Buena Vista Reserva, El Salvador
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If you were to join the coffee subscription service, MistoBox, you’d receive a box of four coffees each and every month of the year.

Furthermore, as I’ve discovered with the January edition that graced my doorstep a couple weeks ago, each box contains four quality coffees. Well, the two that I’ve tried so far had great quality anyway.

Now it’s time to dive further into January’s MistoBox, to try out the third of the four coffees they sent me.

Welcome to my Table, here in the corner of this cafe. Today we are sipping  a cup of Finca Buena Vista Reserva, El Salvador from The Brown Coffee Company, in San Antonio, Texas. Feel free to pull up a chair.

This coffee that represents Finca Buena Vista was grown in a reserve lot by the Menendez family.

The family has grown coffee for over four generations near the Cerro las Ranas (Mountain of Frogs), and these coffees are their prized products. The farms border untouched rainforest, where the coffee grows in harmony with wildlife. Plots of land from each of the family’s eight coffee farms are reserved for ecosystem conservation, and all of the farms work in harmony with the surrounding environment to produce and environmentally sustainable as well as extremely high quality coffee.

Miguel Menéndez Senior is a perfect example of how being passionate about coffee can affect a whole family. Miguel Senior manages the eight farms owned by the family and works with his two sons, Miguel Junior and Guillermo. Miguel has a deep attention to detail that is unparalleled on other farms. He makes daily walks through his farms during harvest time to ensure that all of the cherries are picked at their perfect ripeness level, and he is constantly improving upon techniques to increase the quality and quantity of his coffee.

The owners of Finca Buena Vista are extremely involved with the local community too.  They have initiated projects to construct new homes for all of the families living on the farm and are currently planning an electrification project to bring power into the community.

The main focus of the Menendez family is maintaining the high level of quality for which they are known. At their central mill, Beneficio Piedras Grandes, extreme steps are taken to ensure that coffee is properly processed at every step. The process begins by ensuring that only the ripest coffee cherries are picked for processing. The pickers here are paid more than the average price to entice them to only pick the ripe cherries, and the results were astonishing.  Huge piles of cherries are sorted through by the pickers to remove any green or partial green cherries before they are bagged to be driven to the mill later the afternoon.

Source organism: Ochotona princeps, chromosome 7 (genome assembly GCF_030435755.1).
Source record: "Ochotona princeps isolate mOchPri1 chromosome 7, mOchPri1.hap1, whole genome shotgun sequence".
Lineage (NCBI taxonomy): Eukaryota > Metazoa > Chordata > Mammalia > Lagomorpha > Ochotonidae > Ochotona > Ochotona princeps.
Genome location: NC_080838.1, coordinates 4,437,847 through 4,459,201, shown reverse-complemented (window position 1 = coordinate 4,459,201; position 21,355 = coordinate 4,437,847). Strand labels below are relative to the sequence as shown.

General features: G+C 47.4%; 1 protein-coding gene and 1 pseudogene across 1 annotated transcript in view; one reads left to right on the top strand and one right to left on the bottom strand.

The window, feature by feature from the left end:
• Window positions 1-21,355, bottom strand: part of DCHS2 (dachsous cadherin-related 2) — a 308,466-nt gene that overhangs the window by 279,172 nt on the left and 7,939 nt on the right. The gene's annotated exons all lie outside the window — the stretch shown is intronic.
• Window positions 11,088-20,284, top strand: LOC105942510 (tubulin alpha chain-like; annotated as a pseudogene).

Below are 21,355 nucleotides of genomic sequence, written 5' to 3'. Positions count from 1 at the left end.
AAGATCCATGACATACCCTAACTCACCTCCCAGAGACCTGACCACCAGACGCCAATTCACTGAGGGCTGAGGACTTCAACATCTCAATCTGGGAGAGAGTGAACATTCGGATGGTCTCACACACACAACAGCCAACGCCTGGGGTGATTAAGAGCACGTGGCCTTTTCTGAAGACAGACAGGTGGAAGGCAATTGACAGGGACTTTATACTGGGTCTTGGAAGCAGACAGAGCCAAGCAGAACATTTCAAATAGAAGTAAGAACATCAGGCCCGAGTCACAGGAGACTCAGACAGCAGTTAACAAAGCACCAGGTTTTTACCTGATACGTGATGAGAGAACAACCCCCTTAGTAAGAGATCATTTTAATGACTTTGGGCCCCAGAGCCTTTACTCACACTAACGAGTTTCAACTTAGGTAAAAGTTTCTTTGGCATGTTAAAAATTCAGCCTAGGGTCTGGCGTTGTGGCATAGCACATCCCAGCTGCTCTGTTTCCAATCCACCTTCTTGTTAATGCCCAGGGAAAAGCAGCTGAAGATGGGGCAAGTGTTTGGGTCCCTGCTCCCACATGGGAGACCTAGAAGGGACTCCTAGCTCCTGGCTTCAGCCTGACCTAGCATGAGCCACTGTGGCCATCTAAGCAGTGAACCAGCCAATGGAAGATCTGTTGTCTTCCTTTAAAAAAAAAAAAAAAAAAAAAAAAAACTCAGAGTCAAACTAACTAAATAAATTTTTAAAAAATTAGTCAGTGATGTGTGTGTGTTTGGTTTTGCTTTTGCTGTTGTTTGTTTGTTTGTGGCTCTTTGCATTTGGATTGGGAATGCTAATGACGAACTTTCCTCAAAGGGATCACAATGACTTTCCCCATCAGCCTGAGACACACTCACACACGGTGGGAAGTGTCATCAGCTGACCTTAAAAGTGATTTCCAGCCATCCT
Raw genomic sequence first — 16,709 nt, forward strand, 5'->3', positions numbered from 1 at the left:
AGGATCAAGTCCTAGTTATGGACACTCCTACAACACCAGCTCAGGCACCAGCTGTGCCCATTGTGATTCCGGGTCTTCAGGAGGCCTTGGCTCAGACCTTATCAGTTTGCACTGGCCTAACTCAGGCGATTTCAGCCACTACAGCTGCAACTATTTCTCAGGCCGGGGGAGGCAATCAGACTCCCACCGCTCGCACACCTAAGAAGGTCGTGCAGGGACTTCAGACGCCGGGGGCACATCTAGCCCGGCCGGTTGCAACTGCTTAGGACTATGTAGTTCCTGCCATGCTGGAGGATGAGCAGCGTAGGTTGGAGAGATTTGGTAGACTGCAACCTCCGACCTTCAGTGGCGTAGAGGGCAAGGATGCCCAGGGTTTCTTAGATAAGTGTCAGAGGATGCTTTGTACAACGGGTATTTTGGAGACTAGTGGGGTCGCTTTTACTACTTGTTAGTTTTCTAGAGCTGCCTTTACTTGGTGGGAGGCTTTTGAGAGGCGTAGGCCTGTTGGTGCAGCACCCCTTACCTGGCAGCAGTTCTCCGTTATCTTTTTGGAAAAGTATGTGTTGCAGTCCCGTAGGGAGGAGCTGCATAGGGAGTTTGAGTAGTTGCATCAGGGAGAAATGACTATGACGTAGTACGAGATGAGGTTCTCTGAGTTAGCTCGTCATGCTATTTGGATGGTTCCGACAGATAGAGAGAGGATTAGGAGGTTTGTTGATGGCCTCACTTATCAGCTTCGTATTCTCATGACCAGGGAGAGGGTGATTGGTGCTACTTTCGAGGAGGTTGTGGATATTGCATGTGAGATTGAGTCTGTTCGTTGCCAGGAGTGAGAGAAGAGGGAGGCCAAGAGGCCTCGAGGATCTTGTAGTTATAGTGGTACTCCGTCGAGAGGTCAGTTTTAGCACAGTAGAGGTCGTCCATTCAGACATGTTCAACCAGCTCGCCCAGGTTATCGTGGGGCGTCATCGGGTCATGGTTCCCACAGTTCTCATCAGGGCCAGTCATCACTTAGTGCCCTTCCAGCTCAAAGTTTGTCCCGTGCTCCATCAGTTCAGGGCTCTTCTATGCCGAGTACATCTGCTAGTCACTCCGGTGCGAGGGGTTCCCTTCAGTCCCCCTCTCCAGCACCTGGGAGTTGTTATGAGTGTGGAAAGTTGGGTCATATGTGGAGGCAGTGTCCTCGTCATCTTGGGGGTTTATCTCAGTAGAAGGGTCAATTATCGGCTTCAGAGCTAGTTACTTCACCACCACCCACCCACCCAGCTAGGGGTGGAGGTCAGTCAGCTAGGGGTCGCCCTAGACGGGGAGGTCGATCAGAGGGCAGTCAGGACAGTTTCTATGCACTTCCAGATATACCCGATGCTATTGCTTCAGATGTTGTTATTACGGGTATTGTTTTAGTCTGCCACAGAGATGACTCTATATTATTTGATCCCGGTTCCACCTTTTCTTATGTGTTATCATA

The mill is immaculately organized, and every lot is kept separate throughout the whole process. Coffee passes through two stages of de-pulping, the first intended to separate out only ripe, mature cherries, and the second to process lower quality coffees in a separate pulper. Instead of fermentation tanks, the Menendez use a demucilizer to remove the mucilage and then the coffee is passed through three stages of washing before it is set out to dry on large, volcanically heated patios that very same night.

The Menendez family produces and exports all of their own coffee, and they are sure to pay attention to details at each and every step of the process. Everything that is done at the farm and milling level is ultimately to achieve the highest cup quality possible.

the basics:

origin: Ataco, Apaneca-Ilamatepec, El Salvador
farm: Finca Buena Vista
elevation: 1300-1450 meters above sea level
cultivar: Bourbon
process: fully washed, patio dried
certification: Organic

the coffee:

Finca Buena Vista’s aroma is light and delicate, but I wouldn’t say it’s complex. It’s tea-like with perfumy herbal and floral aromatics; jasmine, hibiscus, and rose hips tickle the nose, ushering in a smooth, mellow caramel and bakers spices.

Immediately post-brew, those floral aromatics carry over into the flavor. Hibiscus and rose hips flutter over the palate delicately, tickling the roof of the mouth. This light airiness is almost completely offset as its grounded (pun totally intended) by a silken, earthy texture. The light delicacy, however, is just enough to reveal a mildly spicy cedar note and cashews in the finish.

When the coffee cools off, a straightforward plum acidity that rounds out the cup; it swirls around the palate, cleaning off the silt and leaving behind a clean, polished mouthfeel.

The fresh, clean feeling that I’m experiencing now is enabling my palate to pick out juicy fruit flavors, like strawberry, pear, green apple, more plum, and stone fruits like apricot, date, and peach. These flavors come rolling in lazily on a bed of sea salted caramel, and the chamomile tea-like flavors that were so prevalent in the beginning make a reappearance now in each sip’s finish.

Light body; silky mouthfeel; plum acidity; slightly dry finish.

the bottom line:

MistoBox is three for three, so far, as Brown Coffee Company’s Finca Buena Vista Reserva, El Salvador offers a solid, straightforward cup of coffee that does not disappoint.

This is a delicate coffee, and it has its moments of complexity, but it’s accessible. And this accessibility is what makes it a perfect option for everyday consumers that want to experience how a coffee can be much more than “just coffee.”

Did you like this? Comments, questions-, and suggestions are always welcome here at the Table! Pull up a chair and speak your mind by entering a comment below. Also remember to like us on Facebook, and follow us on Twitter!

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